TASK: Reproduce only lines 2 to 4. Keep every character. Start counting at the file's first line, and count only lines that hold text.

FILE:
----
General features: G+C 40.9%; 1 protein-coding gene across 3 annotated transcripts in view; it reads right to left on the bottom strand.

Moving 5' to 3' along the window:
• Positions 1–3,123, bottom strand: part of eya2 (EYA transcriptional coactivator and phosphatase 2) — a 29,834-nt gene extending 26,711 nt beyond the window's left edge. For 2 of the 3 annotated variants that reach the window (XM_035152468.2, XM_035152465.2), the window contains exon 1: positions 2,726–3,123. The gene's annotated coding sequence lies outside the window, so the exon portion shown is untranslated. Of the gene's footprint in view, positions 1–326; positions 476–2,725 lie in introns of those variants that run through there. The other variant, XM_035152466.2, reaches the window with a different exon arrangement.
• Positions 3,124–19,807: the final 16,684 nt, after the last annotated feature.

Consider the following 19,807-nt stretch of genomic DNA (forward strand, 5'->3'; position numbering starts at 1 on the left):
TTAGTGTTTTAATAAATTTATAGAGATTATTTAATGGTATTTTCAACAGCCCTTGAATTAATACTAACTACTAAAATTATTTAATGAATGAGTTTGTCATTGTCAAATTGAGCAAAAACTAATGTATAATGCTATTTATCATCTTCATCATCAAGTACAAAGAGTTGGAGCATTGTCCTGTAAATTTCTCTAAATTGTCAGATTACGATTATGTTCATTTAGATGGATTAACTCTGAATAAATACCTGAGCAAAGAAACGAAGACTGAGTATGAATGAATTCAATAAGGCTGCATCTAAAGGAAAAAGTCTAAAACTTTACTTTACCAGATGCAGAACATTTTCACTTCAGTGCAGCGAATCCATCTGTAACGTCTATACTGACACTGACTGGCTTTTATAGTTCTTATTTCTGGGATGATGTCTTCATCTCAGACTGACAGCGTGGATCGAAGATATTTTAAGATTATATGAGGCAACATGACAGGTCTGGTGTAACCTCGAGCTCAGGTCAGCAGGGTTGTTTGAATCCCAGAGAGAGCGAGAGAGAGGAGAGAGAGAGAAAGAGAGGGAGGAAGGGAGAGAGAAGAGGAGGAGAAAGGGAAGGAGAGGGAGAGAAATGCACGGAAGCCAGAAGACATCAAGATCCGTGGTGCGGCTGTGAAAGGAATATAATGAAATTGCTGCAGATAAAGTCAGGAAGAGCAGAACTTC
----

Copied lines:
Moving 5' to 3' along the window:
• Positions 1–3,123, bottom strand: part of eya2 (EYA transcriptional coactivator and phosphatase 2) — a 29,834-nt gene extending 26,711 nt beyond the window's left edge. For 2 of the 3 annotated variants that reach the window (XM_035152468.2, XM_035152465.2), the window contains exon 1: positions 2,726–3,123. The gene's annotated coding sequence lies outside the window, so the exon portion shown is untranslated. Of the gene's footprint in view, positions 1–326; positions 476–2,725 lie in introns of those variants that run through there. The other variant, XM_035152466.2, reaches the window with a different exon arrangement.
• Positions 3,124–19,807: the final 16,684 nt, after the last annotated feature.